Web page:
Son of worker killed in World Cup jobs: “Qatar did not help”


The son of a World Cup stadium construction worker who died in Qatar has said his father warned of poor working conditions caused by excessive heat before his death in 2018.

Abdus Salam details how his father, Mosharraf Hossen, “suffered to survive” during an interview with Jeremy Schaap, journalist for ESPNas part of the E60 documentary “The World Cup in Qatar” (available to stream via ESPN+), which details the plight of migrant workers in the build-up to football’s biggest tournament.

“He thought about his family’s happiness and future and went there hoping to get a better income,” Salam said of his father, who moved from Bangladesh to Qatar in 2014 looking for a job. “After he got the job (at the stadium), he said, ‘I’m not being paid properly. I fight to survive. “”

The summer heat in Qatar can reach 120 degrees Fahrenheit (48.8 degrees Celsius). On August 8, 2018, the day after the temperature reached 115 degrees, Hossen died.

“All he said was that there was too much suffering in Qatar, too much heat. He couldn’t stand the heat,” said Surma Begum, Hossen’s daughter. “He suffered a lot. It was hard work, but he never let us feel the pain.”

Hossen’s death certificate states that he died of a heart attack and kidney failure. His family received the equivalent of $686 in compensation from the employer, but nothing from the Qatari government.

“The cause that was reported was a heart attack or stroke, but we don’t think so,” Salam said. “They don’t want to tell us more about how he died.”

Low-income migrant workers and other foreigners make up the majority of the country’s population of 2.9 million, including about 380,000 Qatari citizens. Since winning the right to host the World Cup tournament more than a decade ago, Qatar has come under scrutiny for how it treats some of these workers and other human rights issues.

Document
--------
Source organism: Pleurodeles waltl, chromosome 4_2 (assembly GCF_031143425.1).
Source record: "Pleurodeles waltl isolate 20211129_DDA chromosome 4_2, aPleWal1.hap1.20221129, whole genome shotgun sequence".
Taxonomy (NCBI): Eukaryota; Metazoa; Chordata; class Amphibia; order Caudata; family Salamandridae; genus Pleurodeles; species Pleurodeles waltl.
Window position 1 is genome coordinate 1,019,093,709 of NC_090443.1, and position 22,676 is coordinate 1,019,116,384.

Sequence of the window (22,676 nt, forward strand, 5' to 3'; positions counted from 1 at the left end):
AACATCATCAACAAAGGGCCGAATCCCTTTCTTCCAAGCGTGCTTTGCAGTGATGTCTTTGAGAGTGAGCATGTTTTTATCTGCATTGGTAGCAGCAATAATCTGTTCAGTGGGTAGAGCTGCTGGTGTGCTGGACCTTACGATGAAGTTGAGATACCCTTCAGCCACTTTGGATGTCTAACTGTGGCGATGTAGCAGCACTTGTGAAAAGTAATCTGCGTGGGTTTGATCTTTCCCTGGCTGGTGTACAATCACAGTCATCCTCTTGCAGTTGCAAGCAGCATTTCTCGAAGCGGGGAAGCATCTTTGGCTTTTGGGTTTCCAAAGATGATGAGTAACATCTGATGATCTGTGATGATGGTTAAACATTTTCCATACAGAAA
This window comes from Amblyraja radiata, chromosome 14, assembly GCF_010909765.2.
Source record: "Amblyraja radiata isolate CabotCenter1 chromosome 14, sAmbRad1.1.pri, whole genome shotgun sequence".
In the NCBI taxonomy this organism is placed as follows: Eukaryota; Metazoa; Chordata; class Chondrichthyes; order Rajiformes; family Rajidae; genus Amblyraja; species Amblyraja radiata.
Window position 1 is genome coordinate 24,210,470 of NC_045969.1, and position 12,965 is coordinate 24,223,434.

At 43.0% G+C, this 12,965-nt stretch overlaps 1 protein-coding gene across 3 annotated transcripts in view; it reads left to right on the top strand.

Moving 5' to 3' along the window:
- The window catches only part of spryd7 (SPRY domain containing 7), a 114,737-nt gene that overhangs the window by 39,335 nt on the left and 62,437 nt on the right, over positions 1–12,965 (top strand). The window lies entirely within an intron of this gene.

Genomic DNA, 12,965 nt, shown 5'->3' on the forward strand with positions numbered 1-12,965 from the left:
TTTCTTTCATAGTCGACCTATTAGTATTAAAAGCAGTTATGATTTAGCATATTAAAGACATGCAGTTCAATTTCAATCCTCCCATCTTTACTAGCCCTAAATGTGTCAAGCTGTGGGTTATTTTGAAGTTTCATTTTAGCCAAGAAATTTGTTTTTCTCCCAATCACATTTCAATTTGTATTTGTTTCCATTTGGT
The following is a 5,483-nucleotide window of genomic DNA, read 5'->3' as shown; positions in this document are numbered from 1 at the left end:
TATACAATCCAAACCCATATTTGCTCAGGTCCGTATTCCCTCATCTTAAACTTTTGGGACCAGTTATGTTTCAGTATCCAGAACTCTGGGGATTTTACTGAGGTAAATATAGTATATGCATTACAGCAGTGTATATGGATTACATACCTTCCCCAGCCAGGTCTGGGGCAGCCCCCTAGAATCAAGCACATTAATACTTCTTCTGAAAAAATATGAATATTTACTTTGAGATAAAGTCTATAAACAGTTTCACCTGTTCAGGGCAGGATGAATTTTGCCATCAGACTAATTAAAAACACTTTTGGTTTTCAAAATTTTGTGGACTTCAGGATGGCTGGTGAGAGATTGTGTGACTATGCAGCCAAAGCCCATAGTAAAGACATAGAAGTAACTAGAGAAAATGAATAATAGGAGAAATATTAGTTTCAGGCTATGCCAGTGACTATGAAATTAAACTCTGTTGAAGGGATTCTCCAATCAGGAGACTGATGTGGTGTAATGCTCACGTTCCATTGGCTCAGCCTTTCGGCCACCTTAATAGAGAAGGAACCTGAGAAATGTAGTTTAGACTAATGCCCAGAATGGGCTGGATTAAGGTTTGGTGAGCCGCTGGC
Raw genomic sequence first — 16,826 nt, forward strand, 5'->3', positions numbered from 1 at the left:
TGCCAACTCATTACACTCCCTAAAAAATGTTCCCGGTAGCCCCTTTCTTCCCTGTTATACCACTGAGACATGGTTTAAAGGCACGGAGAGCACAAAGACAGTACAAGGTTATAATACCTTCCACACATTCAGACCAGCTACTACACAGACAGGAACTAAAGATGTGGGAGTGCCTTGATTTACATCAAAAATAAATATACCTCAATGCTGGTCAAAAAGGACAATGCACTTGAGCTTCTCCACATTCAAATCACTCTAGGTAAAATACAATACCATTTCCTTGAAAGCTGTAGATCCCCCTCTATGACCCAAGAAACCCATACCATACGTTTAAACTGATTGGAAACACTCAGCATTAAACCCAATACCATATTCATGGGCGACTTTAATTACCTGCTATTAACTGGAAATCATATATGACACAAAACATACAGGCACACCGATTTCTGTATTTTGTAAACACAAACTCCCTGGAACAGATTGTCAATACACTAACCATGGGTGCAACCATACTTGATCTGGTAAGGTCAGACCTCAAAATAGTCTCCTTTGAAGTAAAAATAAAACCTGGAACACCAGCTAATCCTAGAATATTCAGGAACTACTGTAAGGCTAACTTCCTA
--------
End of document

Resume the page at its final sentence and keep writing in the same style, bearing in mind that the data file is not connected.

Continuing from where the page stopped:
According to the Qatari government, there have been 15,000 deaths of foreigners in the country since 2010, but only 39 of them were work-related. None of these deaths were due to heat. However, independent reports indicate that the death toll among migrant workers could be as high as 6,500.

The cost of hosting the tournament, which begins Nov. 18 and ends Dec. 20, is reportedly $220 billion.

Qatari Deputy Undersecretary of Labor Mohammed al-Obaidly said there have been instances where compensation and payments have been made for work-related deaths or accidents. The country also implemented new labor laws, created a $150 million fund to resolve wage disputes, and raised the monthly minimum wage to $275.

“We see this as the appropriate minimum to live in Qatar,” Al-Obaidly said. ESPN.

Al-Obaidly added that the country will not accept “destructive criticism” from outside groups over its working conditions.

“The World Cup will end (in December), but our laws are ongoing and developing and we are not applying them for the World Cup.”

When asked what she wants from the Qatari government regarding her father’s death, Begum replied, “Take care of us, support us.

“We don’t have anyone else, we only had my father. We feel a lot of pain because our father died in this stadium.”

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